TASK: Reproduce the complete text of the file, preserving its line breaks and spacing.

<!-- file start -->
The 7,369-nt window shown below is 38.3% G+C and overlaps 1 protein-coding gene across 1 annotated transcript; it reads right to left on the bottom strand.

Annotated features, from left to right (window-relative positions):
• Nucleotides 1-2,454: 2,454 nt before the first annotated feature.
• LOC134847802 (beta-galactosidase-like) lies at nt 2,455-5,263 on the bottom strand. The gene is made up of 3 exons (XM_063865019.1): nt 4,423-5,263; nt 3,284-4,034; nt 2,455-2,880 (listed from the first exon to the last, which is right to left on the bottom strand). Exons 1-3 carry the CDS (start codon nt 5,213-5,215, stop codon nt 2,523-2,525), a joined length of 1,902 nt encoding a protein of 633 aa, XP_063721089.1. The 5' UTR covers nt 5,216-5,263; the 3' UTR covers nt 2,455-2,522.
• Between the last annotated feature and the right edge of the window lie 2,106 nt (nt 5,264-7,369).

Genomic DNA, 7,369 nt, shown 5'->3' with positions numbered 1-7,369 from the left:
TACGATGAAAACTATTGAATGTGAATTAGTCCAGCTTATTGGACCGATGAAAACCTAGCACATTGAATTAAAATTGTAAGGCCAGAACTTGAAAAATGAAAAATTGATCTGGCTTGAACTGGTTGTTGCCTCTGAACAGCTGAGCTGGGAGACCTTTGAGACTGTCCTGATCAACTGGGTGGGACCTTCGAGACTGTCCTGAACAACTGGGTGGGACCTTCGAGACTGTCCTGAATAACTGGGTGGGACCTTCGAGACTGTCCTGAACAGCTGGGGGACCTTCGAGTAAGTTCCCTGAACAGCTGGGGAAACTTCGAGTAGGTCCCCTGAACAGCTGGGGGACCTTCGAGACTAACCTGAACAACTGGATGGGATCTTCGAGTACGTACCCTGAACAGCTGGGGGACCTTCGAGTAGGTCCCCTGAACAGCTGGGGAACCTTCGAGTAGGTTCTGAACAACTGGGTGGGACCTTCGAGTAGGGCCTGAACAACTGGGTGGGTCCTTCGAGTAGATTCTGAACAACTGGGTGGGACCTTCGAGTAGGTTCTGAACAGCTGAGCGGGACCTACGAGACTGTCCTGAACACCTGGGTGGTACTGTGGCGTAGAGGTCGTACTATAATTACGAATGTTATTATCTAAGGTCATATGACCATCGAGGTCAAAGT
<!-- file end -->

The 7,369-nt window shown below is 38.3% G+C and overlaps 1 protein-coding gene across 1 annotated transcript; it reads right to left on the bottom strand.

Annotated features, from left to right (window-relative positions):
• Nucleotides 1-2,454: 2,454 nt before the first annotated feature.
• LOC134847802 (beta-galactosidase-like) lies at nt 2,455-5,263 on the bottom strand. The gene is made up of 3 exons (XM_063865019.1): nt 4,423-5,263; nt 3,284-4,034; nt 2,455-2,880 (listed from the first exon to the last, which is right to left on the bottom strand). Exons 1-3 carry the CDS (start codon nt 5,213-5,215, stop codon nt 2,523-2,525), a joined length of 1,902 nt encoding a protein of 633 aa, XP_063721089.1. The 5' UTR covers nt 5,216-5,263; the 3' UTR covers nt 2,455-2,522.
• Between the last annotated feature and the right edge of the window lie 2,106 nt (nt 5,264-7,369).

Genomic DNA, 7,369 nt, shown 5'->3' with positions numbered 1-7,369 from the left:
TACGATGAAAACTATTGAATGTGAATTAGTCCAGCTTATTGGACCGATGAAAACCTAGCACATTGAATTAAAATTGTAAGGCCAGAACTTGAAAAATGAAAAATTGATCTGGCTTGAACTGGTTGTTGCCTCTGAACAGCTGAGCTGGGAGACCTTTGAGACTGTCCTGATCAACTGGGTGGGACCTTCGAGACTGTCCTGAACAACTGGGTGGGACCTTCGAGACTGTCCTGAATAACTGGGTGGGACCTTCGAGACTGTCCTGAACAGCTGGGGGACCTTCGAGTAAGTTCCCTGAACAGCTGGGGAAACTTCGAGTAGGTCCCCTGAACAGCTGGGGGACCTTCGAGACTAACCTGAACAACTGGATGGGATCTTCGAGTACGTACCCTGAACAGCTGGGGGACCTTCGAGTAGGTCCCCTGAACAGCTGGGGAACCTTCGAGTAGGTTCTGAACAACTGGGTGGGACCTTCGAGTAGGGCCTGAACAACTGGGTGGGTCCTTCGAGTAGATTCTGAACAACTGGGTGGGACCTTCGAGTAGGTTCTGAACAGCTGAGCGGGACCTACGAGACTGTCCTGAACACCTGGGTGGTACTGTGGCGTAGAGGTCGTACTATAATTACGAATGTTATTATCTAAGGTCATATGACCATCGAGGTCAAAGT